Given an *n*-node, undirected and 2-edge-connected graph *G*=(*V*,*E*) with positive real weights on its *m* edges, given a set of *k**source* nodes *S*⊆*V*, and given a spanning tree *T* of *G*, the *routing cost from**S* of *T* is the sum of the distances in *T* from every source *s*∈*S* to all the other nodes of *G*. If an edge *e* of *T* undergoes a *transient* failure, and one needs to promptly reestablish the connectivity, then to reduce set-up and rerouting costs it makes sense to temporarily replace *e* by means of a *swap edge*, i.e., an edge in *G* reconnecting the two subtrees of *T* induced by the removal of *e*. Then, a *best swap edge* for *e* is a swap edge which minimizes the routing cost from *S* of the tree obtained after the swapping. As a natural extension, the *all-best swap edges* problem is that of finding a best swap edge for *every* edge of *T*, and this has been recently solved in *O*(*mn*) time and linear space. In this paper, we focus our attention on the relevant cases in which *k*=*O*(1) and *k*=*n*, which model realistic communication paradigms. For these cases, we improve the above result by presenting an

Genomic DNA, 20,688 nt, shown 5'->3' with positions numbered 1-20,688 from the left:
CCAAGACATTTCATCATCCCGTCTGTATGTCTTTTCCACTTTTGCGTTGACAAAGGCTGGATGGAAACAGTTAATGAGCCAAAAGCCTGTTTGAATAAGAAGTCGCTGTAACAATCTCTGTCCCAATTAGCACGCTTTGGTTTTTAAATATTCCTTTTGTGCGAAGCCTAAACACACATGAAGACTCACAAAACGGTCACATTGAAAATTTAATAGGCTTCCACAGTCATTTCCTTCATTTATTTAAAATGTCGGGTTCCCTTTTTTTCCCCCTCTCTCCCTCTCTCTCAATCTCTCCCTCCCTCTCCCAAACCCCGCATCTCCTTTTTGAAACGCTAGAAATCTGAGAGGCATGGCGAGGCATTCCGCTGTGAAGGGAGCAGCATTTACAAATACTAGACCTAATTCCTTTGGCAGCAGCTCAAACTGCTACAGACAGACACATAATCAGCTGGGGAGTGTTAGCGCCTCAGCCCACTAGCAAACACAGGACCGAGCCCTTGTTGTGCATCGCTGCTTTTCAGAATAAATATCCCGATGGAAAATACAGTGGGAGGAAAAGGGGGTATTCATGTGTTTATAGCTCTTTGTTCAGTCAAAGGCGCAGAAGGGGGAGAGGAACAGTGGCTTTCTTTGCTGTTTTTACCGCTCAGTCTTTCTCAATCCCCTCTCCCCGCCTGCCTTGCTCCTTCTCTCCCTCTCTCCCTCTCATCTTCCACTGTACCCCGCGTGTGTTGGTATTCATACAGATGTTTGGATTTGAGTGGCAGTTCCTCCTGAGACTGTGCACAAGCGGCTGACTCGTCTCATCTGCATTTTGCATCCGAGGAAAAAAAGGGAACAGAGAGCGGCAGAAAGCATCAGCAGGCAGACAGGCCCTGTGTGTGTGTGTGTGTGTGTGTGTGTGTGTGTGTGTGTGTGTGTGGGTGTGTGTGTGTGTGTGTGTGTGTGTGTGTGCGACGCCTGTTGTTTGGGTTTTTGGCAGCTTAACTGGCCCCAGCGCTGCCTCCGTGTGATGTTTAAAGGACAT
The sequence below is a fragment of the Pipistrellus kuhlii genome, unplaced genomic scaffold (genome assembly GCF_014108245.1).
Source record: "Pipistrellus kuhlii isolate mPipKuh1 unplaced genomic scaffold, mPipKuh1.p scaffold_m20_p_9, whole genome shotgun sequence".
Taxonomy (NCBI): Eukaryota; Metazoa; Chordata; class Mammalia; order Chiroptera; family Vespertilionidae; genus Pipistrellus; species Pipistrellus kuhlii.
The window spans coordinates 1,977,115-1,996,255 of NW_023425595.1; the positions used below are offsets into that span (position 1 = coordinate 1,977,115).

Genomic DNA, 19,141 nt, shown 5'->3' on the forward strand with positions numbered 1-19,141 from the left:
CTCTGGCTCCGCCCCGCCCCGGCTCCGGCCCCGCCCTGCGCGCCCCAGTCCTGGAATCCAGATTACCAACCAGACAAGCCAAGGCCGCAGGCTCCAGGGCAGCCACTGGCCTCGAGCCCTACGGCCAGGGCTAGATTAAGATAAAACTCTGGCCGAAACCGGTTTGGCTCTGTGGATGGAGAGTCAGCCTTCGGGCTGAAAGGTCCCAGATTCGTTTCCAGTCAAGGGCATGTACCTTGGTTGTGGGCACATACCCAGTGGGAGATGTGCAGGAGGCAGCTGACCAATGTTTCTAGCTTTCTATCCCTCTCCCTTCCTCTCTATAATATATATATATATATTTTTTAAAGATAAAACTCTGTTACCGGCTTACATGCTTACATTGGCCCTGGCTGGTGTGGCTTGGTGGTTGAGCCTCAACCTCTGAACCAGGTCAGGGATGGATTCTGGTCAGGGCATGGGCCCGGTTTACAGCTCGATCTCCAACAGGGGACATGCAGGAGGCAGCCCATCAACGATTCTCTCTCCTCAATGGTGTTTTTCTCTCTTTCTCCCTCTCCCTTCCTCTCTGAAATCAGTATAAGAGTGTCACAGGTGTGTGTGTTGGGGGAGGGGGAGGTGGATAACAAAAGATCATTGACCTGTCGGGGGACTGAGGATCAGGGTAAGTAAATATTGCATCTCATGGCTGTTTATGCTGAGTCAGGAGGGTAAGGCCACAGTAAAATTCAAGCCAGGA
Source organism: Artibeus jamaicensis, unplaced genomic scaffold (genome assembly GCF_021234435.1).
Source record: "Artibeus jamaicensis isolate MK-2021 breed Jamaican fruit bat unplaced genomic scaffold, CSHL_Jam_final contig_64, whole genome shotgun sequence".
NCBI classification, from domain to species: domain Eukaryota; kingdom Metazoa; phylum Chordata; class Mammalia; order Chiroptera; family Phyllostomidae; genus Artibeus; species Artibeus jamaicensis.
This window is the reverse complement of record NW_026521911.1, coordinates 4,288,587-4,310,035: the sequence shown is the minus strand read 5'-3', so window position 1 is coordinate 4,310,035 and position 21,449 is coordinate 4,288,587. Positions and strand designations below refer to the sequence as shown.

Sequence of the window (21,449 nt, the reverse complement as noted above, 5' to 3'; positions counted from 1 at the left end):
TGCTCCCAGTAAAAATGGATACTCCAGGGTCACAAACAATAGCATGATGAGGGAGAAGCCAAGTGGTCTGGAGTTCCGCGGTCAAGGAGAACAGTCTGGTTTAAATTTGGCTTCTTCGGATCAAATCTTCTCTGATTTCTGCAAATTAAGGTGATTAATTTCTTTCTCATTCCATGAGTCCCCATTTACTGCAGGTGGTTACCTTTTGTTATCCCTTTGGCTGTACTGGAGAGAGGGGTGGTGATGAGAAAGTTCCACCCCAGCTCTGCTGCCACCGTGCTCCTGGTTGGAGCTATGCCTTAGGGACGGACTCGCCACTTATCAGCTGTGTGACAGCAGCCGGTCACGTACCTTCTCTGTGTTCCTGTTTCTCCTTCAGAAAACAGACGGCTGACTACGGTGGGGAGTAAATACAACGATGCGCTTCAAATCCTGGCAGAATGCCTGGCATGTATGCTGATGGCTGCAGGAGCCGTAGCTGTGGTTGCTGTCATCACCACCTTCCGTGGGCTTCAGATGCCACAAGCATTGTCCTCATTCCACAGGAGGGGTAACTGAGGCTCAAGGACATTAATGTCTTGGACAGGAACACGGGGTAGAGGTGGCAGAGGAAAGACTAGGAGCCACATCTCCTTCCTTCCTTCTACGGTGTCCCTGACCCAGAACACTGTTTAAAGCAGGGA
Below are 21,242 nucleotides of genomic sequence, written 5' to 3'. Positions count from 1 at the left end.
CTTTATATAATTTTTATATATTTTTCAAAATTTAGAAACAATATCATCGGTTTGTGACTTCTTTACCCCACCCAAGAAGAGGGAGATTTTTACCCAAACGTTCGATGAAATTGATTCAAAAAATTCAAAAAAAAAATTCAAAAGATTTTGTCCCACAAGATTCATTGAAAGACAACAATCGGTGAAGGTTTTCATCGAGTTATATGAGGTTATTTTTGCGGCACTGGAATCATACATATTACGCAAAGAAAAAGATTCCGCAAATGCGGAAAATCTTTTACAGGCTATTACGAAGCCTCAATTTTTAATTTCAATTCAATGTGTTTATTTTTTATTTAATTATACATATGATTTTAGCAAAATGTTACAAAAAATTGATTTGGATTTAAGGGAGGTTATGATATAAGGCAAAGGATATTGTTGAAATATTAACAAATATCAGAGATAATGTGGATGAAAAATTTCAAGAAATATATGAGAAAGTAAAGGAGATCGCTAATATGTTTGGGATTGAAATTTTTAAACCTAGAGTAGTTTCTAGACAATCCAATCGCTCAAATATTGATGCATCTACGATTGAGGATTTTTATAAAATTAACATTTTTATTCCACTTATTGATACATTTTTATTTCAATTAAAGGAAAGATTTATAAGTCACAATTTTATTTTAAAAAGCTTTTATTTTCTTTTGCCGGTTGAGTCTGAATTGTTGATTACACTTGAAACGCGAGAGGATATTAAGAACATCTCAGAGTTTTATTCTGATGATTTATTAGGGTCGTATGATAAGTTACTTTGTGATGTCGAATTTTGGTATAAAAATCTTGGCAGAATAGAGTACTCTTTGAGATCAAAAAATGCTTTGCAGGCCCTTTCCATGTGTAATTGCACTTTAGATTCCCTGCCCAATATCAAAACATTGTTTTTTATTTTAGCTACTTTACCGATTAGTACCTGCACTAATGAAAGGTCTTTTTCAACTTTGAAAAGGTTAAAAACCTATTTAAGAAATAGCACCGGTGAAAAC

$\widetilde{O}(m)$
time and linear space algorithm. Moreover, for the case *k*=*n*, we also provide an accurate analysis showing that the obtained swap tree is effective in terms of routing cost. Indeed, if the input tree *T* has a routing cost from *V* which is a constant-factor away from that of a *minimum routing-cost spanning tree* (whose computation is a problem known to be in *APX*), and if in addition nodes in *T* enjoys a suitable distance stretching property from a tree centroid (which can be constructively induced, as we show), then the tree obtained after the swapping has a routing cost from *V* which is still a constant-ratio approximation of that of a new (i.e., in the graph deprived of the failed edge) minimum routing-cost spanning tree.